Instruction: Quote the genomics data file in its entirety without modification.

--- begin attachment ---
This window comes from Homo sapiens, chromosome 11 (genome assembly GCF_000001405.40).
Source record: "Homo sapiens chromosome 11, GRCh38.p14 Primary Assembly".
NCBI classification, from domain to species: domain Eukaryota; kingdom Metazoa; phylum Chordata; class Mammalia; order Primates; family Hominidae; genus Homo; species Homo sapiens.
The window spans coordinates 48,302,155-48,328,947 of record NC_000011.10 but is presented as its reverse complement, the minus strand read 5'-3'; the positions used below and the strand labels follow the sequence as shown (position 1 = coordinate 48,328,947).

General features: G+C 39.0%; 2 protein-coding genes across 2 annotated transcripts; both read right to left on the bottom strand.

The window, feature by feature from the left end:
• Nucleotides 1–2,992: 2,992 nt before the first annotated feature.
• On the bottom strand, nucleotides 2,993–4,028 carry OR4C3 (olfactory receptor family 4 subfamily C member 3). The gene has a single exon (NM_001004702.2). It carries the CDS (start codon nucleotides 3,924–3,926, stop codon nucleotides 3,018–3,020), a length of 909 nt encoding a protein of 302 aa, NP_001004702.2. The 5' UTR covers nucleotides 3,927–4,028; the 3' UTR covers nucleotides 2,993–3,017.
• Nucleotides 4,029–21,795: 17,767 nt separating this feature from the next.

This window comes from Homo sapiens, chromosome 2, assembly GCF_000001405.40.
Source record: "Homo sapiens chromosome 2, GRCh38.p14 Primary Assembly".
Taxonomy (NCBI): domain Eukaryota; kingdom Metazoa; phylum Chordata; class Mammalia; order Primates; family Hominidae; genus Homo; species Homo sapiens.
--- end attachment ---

This window comes from Homo sapiens, chromosome 11 (genome assembly GCF_000001405.40).
Source record: "Homo sapiens chromosome 11, GRCh38.p14 Primary Assembly".
NCBI classification, from domain to species: domain Eukaryota; kingdom Metazoa; phylum Chordata; class Mammalia; order Primates; family Hominidae; genus Homo; species Homo sapiens.
The window spans coordinates 48,302,155-48,328,947 of record NC_000011.10 but is presented as its reverse complement, the minus strand read 5'-3'; the positions used below and the strand labels follow the sequence as shown (position 1 = coordinate 48,328,947).

General features: G+C 39.0%; 2 protein-coding genes across 2 annotated transcripts; both read right to left on the bottom strand.

The window, feature by feature from the left end:
• Nucleotides 1–2,992: 2,992 nt before the first annotated feature.
• On the bottom strand, nucleotides 2,993–4,028 carry OR4C3 (olfactory receptor family 4 subfamily C member 3). The gene has a single exon (NM_001004702.2). It carries the CDS (start codon nucleotides 3,924–3,926, stop codon nucleotides 3,018–3,020), a length of 909 nt encoding a protein of 302 aa, NP_001004702.2. The 5' UTR covers nucleotides 3,927–4,028; the 3' UTR covers nucleotides 2,993–3,017.
• Nucleotides 4,029–21,795: 17,767 nt separating this feature from the next.

This window comes from Homo sapiens, chromosome 2, assembly GCF_000001405.40.
Source record: "Homo sapiens chromosome 2, GRCh38.p14 Primary Assembly".
Taxonomy (NCBI): domain Eukaryota; kingdom Metazoa; phylum Chordata; class Mammalia; order Primates; family Hominidae; genus Homo; species Homo sapiens.